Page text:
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Telegrams Give Way to Email

Late last month the last telegram was sent–the very last telegram.

For those of you who are too young to have experienced the telegram, it is was a quaint typed message sent by telegraph lines (through Morse code) and delivered to one’s home by a human messenger. It existed before the telephone and, of course, before email, instant messaging, and text messaging. And now it’s extinct.

People who sent telegrams paid by the word, and punctuation cost extra. Therefore, rather than a period (full stop) at the end of a sentence, the word stop appeared. This word led to many telegram jokes, with lines like this one:


One of the few telegrams I ever received was many years ago, from my then-boyfriend who was away traveling in Europe. When I received the telegram, I was looking forward to his return. The message said only:


I was pleased to know that he would be home so soon, and I carefully prepared for his return. I planned to pick him up as soon as he phoned from the airport in Boston, Massachusetts.

When he phoned at 5 p.m., I asked, “Where shall I pick you up?” and he responded, “What do you mean?” When I then asked, “Where are you?” he said, “In England.”

I couldn’t understand why he had written me that he would be home when, in fact, he was in England. But then I reread the telegram. “Be home,” it said. And I realized he was telling me to be home.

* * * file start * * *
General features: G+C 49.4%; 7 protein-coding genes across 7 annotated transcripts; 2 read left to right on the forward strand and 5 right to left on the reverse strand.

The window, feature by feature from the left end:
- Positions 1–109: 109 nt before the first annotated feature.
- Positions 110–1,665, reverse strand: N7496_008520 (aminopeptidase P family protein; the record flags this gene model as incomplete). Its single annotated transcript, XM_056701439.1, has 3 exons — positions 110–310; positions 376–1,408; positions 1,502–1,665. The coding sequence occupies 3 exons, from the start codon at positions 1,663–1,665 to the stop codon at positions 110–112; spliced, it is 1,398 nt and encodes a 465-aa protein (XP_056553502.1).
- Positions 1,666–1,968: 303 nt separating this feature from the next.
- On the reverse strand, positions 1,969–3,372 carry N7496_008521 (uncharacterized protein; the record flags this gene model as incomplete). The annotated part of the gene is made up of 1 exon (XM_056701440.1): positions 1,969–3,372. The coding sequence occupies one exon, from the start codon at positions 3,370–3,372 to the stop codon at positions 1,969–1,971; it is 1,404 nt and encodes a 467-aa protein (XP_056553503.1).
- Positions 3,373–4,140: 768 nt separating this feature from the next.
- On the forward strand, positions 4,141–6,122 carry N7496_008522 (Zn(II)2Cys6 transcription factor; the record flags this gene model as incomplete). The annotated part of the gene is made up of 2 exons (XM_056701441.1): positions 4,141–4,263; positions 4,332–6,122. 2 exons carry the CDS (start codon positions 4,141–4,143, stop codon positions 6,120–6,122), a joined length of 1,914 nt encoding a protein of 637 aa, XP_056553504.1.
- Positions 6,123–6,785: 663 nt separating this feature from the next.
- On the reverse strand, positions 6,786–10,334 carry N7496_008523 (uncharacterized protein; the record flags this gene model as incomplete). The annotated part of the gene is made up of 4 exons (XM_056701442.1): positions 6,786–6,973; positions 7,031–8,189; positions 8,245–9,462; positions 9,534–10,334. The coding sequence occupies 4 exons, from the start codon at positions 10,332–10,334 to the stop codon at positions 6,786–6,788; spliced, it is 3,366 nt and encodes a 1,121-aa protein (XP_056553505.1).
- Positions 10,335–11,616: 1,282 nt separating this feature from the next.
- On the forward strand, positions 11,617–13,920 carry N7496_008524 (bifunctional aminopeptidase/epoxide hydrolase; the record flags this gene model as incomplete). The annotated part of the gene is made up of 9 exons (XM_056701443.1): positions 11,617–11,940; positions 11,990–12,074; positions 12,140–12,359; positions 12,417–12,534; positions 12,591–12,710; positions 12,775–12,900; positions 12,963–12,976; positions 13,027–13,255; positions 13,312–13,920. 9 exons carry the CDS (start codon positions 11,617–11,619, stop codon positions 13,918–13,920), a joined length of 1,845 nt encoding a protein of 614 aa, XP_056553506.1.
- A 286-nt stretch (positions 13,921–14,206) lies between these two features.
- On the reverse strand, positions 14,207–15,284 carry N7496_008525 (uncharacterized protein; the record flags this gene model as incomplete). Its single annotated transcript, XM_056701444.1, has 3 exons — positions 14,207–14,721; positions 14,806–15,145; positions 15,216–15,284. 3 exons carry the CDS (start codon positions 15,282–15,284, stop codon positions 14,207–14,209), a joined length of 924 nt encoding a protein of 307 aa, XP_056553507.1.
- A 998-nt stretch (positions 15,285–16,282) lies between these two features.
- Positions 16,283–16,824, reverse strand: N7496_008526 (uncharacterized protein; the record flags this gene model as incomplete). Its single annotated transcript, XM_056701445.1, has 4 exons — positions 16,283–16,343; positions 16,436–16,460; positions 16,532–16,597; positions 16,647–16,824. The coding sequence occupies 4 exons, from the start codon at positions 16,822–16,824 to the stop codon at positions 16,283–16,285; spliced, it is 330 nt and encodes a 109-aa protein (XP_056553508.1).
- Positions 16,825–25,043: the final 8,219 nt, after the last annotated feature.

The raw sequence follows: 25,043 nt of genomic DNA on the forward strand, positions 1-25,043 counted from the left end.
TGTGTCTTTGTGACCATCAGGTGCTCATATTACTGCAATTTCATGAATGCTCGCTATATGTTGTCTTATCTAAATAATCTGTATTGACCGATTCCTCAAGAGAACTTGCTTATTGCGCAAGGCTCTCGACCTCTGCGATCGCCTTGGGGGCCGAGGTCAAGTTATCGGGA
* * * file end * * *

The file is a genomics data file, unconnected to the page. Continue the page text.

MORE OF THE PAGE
Now that I think back on this message, I realize that telegrams really were the precursor of the modern email message: often misunderstood!

In an excellent National Public Radio (NPR) broadcast, I learned that the telegram is the only modern-day communication technology that has become extinct. After all, we still talk on the telephone, listen to the radio, watch TV, attend movies, and type letters and memos despite our ability to get thumb cramps sending text messages.

For some reason, I’m a bit wistful about the disappearance of the telegram, even though I haven’t received one in decades. Do you think we will ever feel that way about email?

Other search spellings: telegramme, emial

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By Lynn Gaertner-Johnston

Lynn Gaertner-Johnston has helped thousands of employees and managers improve their business writing skills and confidence through her company, Syntax Training. In her corporate training career of more than 20 years, she has worked with executives, engineers, scientists, sales staff, and many other professionals, helping them get their messages across with clarity and tact.

A gifted teacher, Lynn has led writing classes at more than 100 companies and organizations such as MasterCard, Microsoft, Boeing, Nintendo, REI, AARP, Ledcor, and Kaiser Permanente. Near her home in Seattle, Washington, she has taught managerial communications in the MBA programs of the University of Washington and UW Bothell. She has created a communications course, Business Writing That Builds Relationships, and provides the curriculum at no cost to college instructors.

A recognized expert in business writing etiquette, Lynn has been quoted in "The Wall Street Journal," "The Atlantic," "Vanity Fair," and other media.

Lynn sharpened her business writing skills at the University of Notre Dame, where she earned a master's degree in communication, and at Bradley University, with a bachelor's degree in English.